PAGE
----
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education as resistance

Knowledge is power. But power is only potential energy. It has to be put into action in order to be of any real value in the world.

I’m as guilty as anyone of reading too many books and articles, watching way too many videos, and taking too many online courses/webinars without actually getting anything done. I research the hell out of things. I always did this with term papers in college, too. I’d spend the majority of my time compiling information, with all of the real work happening at the eleventh hour. I don’t know about you, but I’m pretty good at spinning my wheels.

You can be constantly acquiring information and knowledge, but you’ll never be an expert in your field unless you implement that knowledge. You have to DO your craft in order to hone your craft. You can be an expert at learning, but you’ll never be an expert at what you do unless you physically do it. Book learning and head knowledge alone can’t do what loads of practice can.

Learning without application is like watching a workout video from the couch. Don’t expect to see results if you’re only learning the moves instead of moving.

What sets apart the experts in any given field is that they’ve put in hundreds–if not thousands–of hours of practice. They are constantly honing their craft. If you want to be on the same playing field as the best of the best, it’s not enough to watch what they do and hear what they say. And comparison will only cripple you. You have to do what they do every single day. Implement your craft in your own unique style, and do it constantly. That is the one foolproof way to get great at anything.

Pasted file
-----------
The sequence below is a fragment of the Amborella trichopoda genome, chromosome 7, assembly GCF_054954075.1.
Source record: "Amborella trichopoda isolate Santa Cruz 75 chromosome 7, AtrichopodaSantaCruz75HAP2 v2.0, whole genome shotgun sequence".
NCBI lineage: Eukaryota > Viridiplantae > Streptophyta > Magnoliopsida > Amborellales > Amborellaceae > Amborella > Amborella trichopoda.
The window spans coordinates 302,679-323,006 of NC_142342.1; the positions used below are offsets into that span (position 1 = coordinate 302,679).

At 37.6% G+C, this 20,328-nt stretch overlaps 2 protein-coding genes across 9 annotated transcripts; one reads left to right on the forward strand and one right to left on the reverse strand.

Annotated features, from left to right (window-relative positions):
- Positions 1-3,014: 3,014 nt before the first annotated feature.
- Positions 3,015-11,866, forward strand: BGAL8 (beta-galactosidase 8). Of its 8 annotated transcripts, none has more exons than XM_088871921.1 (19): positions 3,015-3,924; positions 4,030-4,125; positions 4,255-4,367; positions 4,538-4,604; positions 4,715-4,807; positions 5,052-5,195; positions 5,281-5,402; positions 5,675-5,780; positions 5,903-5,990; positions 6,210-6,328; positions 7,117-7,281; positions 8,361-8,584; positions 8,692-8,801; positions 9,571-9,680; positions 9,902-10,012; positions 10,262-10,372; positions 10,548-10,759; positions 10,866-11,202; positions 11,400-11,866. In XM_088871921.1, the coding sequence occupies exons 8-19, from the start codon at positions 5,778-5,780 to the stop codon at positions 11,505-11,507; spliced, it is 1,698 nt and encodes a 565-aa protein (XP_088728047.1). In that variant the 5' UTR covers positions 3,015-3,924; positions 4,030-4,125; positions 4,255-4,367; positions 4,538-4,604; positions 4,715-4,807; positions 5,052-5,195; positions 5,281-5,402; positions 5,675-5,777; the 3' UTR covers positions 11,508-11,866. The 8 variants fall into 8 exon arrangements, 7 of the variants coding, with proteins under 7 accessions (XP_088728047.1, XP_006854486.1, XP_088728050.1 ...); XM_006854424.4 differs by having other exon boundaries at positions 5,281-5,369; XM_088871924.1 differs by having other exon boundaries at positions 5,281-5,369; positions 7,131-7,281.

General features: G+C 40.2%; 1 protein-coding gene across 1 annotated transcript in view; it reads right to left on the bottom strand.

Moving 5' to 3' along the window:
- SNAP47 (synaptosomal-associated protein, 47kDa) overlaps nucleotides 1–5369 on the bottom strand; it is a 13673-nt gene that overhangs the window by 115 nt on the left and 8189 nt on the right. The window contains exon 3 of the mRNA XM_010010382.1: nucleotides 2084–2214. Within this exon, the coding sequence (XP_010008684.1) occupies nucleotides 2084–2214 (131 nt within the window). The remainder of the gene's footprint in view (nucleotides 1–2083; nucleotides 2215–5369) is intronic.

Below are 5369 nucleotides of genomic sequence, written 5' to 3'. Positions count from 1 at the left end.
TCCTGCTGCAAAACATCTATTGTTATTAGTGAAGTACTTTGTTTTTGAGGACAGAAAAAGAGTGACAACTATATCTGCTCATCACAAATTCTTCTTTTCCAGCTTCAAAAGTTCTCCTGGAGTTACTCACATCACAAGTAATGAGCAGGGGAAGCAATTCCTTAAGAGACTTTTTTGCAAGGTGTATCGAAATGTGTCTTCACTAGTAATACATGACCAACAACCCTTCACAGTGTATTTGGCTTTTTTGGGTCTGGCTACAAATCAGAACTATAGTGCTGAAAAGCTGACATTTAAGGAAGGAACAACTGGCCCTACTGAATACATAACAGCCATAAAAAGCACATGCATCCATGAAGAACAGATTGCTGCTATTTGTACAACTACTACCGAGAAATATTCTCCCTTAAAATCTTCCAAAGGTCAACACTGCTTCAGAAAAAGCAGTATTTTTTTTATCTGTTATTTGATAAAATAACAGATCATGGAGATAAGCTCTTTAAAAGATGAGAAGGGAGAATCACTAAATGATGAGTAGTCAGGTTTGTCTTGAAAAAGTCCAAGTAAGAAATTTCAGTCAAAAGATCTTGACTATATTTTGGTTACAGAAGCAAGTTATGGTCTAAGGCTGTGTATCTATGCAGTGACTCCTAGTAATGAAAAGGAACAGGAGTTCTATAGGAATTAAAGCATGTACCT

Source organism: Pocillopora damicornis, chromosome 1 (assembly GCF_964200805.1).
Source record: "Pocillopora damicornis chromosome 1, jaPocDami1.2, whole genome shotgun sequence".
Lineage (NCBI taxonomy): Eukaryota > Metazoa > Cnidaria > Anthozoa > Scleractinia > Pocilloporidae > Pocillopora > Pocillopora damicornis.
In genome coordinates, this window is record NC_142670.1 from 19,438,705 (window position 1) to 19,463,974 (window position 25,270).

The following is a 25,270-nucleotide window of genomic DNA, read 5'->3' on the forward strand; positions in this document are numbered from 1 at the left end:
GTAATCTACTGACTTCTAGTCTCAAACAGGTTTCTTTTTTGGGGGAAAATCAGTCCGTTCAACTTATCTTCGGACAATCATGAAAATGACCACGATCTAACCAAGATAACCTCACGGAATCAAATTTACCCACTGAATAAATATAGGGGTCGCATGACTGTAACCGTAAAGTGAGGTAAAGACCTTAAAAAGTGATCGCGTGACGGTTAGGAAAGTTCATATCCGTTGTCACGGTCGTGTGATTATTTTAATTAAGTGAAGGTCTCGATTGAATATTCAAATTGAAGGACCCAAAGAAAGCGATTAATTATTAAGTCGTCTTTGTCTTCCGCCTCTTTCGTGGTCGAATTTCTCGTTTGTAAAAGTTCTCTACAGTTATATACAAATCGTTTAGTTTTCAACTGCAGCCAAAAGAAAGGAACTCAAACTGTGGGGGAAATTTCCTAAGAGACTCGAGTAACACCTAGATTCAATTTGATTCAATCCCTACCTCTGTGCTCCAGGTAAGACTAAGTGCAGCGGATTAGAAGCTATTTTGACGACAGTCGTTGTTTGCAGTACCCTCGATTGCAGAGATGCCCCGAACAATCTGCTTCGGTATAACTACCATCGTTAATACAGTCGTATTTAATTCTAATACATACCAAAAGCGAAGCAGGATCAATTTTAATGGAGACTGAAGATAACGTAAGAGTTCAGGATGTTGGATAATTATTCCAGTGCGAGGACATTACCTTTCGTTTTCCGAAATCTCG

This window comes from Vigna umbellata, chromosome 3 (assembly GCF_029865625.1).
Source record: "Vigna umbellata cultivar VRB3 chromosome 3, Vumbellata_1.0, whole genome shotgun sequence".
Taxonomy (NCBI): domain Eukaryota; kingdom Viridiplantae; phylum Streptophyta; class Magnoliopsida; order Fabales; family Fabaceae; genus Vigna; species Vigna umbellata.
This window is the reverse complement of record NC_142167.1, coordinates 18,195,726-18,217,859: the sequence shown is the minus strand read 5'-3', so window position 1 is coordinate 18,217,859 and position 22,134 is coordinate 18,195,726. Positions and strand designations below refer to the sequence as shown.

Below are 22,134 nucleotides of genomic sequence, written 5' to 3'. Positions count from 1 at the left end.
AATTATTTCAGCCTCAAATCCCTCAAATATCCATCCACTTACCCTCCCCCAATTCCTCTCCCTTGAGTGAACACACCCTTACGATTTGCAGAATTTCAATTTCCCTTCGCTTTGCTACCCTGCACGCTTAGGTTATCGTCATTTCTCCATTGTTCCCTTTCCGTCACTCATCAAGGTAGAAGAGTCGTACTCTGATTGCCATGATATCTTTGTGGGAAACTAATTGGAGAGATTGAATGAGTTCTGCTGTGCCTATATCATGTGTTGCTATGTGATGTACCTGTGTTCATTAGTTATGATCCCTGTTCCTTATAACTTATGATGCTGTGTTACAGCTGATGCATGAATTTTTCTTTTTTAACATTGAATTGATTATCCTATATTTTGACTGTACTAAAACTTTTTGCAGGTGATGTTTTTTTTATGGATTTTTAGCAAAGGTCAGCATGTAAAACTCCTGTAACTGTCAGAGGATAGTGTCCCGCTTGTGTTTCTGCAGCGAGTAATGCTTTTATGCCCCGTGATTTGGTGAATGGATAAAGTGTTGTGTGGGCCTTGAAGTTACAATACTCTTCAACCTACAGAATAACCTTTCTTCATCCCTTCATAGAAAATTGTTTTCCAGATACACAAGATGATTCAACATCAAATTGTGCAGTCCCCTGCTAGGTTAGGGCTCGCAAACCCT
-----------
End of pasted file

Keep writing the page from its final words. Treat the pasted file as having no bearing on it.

Bottom line: be a perennial student, but don’t forget to do the work. Consistent practice is the key to mastering your craft.


When you meet resistance

for who you are,

for how you look,

for what others assume you should give away,

When you meet resistance,

become the Resistance.

Persist in being a mighty citizen of the world.

Persist in doing good.

Insist upon your equal rank in the fight

for goodness, truth, and beauty.

Desist in carrying shackles

intended to keep you in your place,

designed to impress upon you

that you are less than.

Resist those instances

in which it’s hinted

that you should be pitted against

your own kind.

Persist in love.

Pursue empathy.

We can all walk in one another’s shoes,

they are unisex.

We are all humankind.

There is no “them,”

Only “we”

as we continue to be

the Resistance.


Happy International Women’s Day, with thanks and love to those who have made this world a better place.